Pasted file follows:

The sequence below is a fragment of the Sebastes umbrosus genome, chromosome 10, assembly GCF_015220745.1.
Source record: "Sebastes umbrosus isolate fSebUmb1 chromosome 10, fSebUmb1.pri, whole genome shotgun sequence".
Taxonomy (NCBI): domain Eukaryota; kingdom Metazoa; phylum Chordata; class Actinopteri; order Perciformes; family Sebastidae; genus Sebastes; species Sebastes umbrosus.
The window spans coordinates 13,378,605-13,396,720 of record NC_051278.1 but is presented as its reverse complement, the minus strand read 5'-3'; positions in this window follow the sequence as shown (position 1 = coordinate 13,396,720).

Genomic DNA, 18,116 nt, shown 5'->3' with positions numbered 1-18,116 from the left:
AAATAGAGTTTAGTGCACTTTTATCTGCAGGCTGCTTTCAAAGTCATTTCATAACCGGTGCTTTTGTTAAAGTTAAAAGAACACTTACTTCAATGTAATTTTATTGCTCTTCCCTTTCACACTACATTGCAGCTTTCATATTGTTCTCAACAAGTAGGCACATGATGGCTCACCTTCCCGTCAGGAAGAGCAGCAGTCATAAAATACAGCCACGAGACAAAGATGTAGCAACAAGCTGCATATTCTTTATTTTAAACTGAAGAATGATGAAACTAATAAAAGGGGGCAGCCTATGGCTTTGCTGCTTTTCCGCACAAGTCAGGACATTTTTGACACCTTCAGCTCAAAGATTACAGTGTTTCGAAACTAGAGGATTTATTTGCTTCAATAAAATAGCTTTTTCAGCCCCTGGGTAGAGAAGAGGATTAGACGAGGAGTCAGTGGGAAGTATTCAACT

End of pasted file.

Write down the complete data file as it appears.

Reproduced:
The sequence below is a fragment of the Sebastes umbrosus genome, chromosome 10, assembly GCF_015220745.1.
Source record: "Sebastes umbrosus isolate fSebUmb1 chromosome 10, fSebUmb1.pri, whole genome shotgun sequence".
Taxonomy (NCBI): domain Eukaryota; kingdom Metazoa; phylum Chordata; class Actinopteri; order Perciformes; family Sebastidae; genus Sebastes; species Sebastes umbrosus.
The window spans coordinates 13,378,605-13,396,720 of record NC_051278.1 but is presented as its reverse complement, the minus strand read 5'-3'; positions in this window follow the sequence as shown (position 1 = coordinate 13,396,720).

Genomic DNA, 18,116 nt, shown 5'->3' with positions numbered 1-18,116 from the left:
AAATAGAGTTTAGTGCACTTTTATCTGCAGGCTGCTTTCAAAGTCATTTCATAACCGGTGCTTTTGTTAAAGTTAAAAGAACACTTACTTCAATGTAATTTTATTGCTCTTCCCTTTCACACTACATTGCAGCTTTCATATTGTTCTCAACAAGTAGGCACATGATGGCTCACCTTCCCGTCAGGAAGAGCAGCAGTCATAAAATACAGCCACGAGACAAAGATGTAGCAACAAGCTGCATATTCTTTATTTTAAACTGAAGAATGATGAAACTAATAAAAGGGGGCAGCCTATGGCTTTGCTGCTTTTCCGCACAAGTCAGGACATTTTTGACACCTTCAGCTCAAAGATTACAGTGTTTCGAAACTAGAGGATTTATTTGCTTCAATAAAATAGCTTTTTCAGCCCCTGGGTAGAGAAGAGGATTAGACGAGGAGTCAGTGGGAAGTATTCAACT